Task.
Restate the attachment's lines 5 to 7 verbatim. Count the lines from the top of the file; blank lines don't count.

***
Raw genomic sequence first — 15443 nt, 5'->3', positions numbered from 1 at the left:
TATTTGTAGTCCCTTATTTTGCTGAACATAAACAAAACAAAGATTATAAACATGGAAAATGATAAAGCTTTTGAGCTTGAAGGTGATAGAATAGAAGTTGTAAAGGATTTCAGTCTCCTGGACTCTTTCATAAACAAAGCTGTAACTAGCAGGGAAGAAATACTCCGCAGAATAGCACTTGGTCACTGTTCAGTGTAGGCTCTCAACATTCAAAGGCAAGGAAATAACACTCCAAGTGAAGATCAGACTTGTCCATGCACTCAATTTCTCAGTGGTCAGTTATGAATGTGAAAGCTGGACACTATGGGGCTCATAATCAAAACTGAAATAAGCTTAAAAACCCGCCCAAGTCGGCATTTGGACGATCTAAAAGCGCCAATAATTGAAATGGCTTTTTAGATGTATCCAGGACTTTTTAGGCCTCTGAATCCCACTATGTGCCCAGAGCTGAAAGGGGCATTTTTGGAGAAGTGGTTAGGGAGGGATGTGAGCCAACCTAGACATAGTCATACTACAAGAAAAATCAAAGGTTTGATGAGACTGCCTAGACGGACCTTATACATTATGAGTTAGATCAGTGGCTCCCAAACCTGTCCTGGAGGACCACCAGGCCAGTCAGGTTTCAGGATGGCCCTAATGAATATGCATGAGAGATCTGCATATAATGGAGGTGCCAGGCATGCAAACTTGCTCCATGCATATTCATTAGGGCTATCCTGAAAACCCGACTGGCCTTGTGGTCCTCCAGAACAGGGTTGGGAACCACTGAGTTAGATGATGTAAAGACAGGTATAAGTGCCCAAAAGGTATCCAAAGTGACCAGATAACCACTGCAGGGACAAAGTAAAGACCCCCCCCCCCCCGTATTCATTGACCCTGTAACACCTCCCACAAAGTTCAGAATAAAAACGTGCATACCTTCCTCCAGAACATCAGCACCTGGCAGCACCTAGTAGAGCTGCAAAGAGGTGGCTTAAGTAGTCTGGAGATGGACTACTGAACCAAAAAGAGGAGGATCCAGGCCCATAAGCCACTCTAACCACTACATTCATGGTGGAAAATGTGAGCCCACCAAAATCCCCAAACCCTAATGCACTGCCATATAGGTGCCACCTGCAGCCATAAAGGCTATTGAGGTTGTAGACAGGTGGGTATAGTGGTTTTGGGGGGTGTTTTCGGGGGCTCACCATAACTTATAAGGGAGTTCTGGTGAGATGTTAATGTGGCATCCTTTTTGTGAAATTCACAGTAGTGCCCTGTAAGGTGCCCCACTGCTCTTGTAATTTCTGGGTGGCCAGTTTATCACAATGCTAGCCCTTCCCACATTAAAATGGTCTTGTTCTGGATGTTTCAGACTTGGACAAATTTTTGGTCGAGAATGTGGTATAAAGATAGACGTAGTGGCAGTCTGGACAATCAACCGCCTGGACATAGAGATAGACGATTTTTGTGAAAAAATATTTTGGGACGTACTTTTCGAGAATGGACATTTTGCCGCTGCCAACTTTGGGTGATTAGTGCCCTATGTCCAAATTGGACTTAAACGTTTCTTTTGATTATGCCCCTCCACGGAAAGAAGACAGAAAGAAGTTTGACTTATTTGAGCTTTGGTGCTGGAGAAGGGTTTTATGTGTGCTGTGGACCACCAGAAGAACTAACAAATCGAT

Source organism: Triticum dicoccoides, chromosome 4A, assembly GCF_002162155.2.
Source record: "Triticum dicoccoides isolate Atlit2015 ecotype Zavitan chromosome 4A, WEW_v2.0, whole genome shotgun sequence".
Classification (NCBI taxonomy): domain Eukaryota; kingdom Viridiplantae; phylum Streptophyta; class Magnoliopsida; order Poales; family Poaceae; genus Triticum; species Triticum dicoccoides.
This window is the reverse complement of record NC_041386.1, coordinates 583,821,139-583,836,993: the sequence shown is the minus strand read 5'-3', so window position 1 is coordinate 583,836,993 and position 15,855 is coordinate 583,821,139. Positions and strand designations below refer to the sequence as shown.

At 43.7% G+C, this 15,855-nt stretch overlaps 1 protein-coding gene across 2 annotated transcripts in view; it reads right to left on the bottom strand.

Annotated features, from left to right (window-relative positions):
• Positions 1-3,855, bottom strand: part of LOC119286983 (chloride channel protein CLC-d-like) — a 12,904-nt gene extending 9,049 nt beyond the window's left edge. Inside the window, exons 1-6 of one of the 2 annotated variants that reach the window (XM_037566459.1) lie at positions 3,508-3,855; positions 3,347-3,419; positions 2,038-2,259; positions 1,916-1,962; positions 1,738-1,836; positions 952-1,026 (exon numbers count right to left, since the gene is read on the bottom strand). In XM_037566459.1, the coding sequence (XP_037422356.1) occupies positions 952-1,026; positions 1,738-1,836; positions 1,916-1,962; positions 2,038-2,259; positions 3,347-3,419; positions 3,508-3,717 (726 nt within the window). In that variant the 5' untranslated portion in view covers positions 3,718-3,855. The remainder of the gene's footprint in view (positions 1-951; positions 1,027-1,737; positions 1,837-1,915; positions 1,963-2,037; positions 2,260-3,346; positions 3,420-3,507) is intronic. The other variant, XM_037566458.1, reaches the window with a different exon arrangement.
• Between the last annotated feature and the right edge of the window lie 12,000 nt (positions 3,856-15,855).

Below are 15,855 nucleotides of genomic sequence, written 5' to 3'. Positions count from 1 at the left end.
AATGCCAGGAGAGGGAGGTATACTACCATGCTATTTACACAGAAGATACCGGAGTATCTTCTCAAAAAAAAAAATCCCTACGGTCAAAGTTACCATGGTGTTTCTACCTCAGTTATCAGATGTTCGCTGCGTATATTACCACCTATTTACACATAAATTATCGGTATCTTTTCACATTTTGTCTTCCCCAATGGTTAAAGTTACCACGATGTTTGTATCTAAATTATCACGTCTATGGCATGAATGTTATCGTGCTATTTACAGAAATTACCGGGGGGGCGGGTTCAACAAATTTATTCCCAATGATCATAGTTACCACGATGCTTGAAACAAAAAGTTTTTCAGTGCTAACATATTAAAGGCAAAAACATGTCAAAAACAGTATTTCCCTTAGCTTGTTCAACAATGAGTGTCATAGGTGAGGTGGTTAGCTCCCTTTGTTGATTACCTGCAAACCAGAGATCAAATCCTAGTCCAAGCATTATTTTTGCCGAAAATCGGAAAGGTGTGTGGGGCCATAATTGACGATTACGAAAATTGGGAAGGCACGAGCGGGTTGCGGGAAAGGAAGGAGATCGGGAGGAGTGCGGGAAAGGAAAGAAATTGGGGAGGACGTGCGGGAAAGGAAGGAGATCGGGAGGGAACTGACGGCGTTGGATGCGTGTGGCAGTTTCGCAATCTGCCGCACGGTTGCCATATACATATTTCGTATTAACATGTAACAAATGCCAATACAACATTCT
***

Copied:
Classification (NCBI taxonomy): domain Eukaryota; kingdom Viridiplantae; phylum Streptophyta; class Magnoliopsida; order Poales; family Poaceae; genus Triticum; species Triticum dicoccoides.
This window is the reverse complement of record NC_041386.1, coordinates 583,821,139-583,836,993: the sequence shown is the minus strand read 5'-3', so window position 1 is coordinate 583,836,993 and position 15,855 is coordinate 583,821,139. Positions and strand designations below refer to the sequence as shown.

At 43.7% G+C, this 15,855-nt stretch overlaps 1 protein-coding gene across 2 annotated transcripts in view; it reads right to left on the bottom strand.